"Sorry no. You have obtained a license to be able to play it any time you wish"
Like at the weekend, perhaps, when despite purchasing a license to be able to play it any time you wish, you weren't able to play it.
There may be a crossover argument that, as you own the medium on which the film is stored then you do own the stored film, but you can't watch it without a combination of the license (as purchased) and the DRM servers (as should be available at all times so you *can* play it any time you wish).
Personally I haven't bought any Apple TV boxes, let alone immediately or eventually rooting any or indeed installing XBMC. Consequently I have none of them to be used purely to play downloaded DRM-removed copies of movies off my home NAS boxes.
You've been beaten to it...
"Raj... engineered a workaround by setting up a VPN so that Sam's IP address matched his in Vancouver"
There's also the issue of...
... emissions. Imagine catturds at 500rpm.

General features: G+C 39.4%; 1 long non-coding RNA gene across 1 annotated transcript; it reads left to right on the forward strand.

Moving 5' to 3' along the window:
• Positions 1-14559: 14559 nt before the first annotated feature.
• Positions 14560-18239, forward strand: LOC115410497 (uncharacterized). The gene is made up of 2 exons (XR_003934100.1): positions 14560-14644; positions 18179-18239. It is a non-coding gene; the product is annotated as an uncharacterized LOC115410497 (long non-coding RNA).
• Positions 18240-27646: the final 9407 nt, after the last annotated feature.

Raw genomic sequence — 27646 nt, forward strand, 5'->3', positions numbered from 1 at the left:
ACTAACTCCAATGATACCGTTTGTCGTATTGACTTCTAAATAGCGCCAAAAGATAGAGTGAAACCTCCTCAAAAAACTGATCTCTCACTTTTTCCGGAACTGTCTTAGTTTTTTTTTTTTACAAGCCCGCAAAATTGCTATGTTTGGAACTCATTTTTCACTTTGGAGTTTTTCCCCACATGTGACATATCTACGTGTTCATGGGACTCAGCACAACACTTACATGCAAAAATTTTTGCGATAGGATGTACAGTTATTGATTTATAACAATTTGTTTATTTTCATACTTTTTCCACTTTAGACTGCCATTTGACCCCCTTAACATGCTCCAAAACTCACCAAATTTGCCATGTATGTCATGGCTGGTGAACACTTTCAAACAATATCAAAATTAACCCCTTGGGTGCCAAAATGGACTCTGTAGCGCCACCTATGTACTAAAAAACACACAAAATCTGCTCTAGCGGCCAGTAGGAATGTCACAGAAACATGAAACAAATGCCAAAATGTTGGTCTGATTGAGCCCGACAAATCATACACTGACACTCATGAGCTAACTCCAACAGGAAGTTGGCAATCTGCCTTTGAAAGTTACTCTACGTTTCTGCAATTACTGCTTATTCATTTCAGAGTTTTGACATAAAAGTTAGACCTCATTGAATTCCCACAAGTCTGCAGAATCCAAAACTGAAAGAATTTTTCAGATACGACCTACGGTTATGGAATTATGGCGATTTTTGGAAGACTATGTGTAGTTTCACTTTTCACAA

You may be thinking of...
... the wrong moor. I have it on good authority that ducks do not play football on Emley Moor.
Ee, coat, wer 'ast thee bin since a saw thee?
The BT spokeswoman said...
"We're currently passing 80,000 premises a week"
I bet that'd make your eyes water...
Not to put too fine a point on it...
... but the point is that even with 3 wives, he possibly *would* have time whenever the decorators were in.
Yes please, the one with wings...
I've heard tell...
... that ladies living in close proximity tend to become synchronised...
Not that I dispute your claim...
... and at the moment I don't, but do you happen to have: